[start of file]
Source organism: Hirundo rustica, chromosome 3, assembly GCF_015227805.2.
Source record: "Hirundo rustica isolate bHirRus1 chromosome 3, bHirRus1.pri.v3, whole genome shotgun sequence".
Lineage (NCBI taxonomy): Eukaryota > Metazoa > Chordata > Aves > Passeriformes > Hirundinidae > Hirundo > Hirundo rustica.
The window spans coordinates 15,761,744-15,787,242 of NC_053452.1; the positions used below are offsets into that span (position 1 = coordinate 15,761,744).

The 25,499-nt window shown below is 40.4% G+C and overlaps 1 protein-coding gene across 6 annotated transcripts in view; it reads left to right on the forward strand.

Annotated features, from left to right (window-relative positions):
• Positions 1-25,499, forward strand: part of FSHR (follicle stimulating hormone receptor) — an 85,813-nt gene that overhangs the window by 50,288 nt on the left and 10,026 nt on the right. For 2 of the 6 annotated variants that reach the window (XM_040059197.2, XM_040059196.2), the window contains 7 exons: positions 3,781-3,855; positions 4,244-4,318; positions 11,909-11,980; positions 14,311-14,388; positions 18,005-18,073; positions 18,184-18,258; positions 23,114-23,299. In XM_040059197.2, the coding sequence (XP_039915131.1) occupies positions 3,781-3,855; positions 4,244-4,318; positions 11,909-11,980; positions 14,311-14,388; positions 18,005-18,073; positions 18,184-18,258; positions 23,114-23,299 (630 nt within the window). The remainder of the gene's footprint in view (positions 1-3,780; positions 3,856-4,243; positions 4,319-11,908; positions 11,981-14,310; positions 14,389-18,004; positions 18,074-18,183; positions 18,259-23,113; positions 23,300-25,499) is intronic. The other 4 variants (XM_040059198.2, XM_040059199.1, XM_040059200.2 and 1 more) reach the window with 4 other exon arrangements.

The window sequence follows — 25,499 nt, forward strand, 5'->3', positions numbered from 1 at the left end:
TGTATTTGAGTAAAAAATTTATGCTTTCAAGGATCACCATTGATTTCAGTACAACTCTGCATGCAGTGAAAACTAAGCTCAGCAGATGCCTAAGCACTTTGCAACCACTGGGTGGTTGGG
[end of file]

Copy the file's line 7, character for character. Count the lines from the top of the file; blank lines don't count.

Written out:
• Positions 1-25,499, forward strand: part of FSHR (follicle stimulating hormone receptor) — an 85,813-nt gene that overhangs the window by 50,288 nt on the left and 10,026 nt on the right. For 2 of the 6 annotated variants that reach the window (XM_040059197.2, XM_040059196.2), the window contains 7 exons: positions 3,781-3,855; positions 4,244-4,318; positions 11,909-11,980; positions 14,311-14,388; positions 18,005-18,073; positions 18,184-18,258; positions 23,114-23,299. In XM_040059197.2, the coding sequence (XP_039915131.1) occupies positions 3,781-3,855; positions 4,244-4,318; positions 11,909-11,980; positions 14,311-14,388; positions 18,005-18,073; positions 18,184-18,258; positions 23,114-23,299 (630 nt within the window). The remainder of the gene's footprint in view (positions 1-3,780; positions 3,856-4,243; positions 4,319-11,908; positions 11,981-14,310; positions 14,389-18,004; positions 18,074-18,183; positions 18,259-23,113; positions 23,300-25,499) is intronic. The other 4 variants (XM_040059198.2, XM_040059199.1, XM_040059200.2 and 1 more) reach the window with 4 other exon arrangements.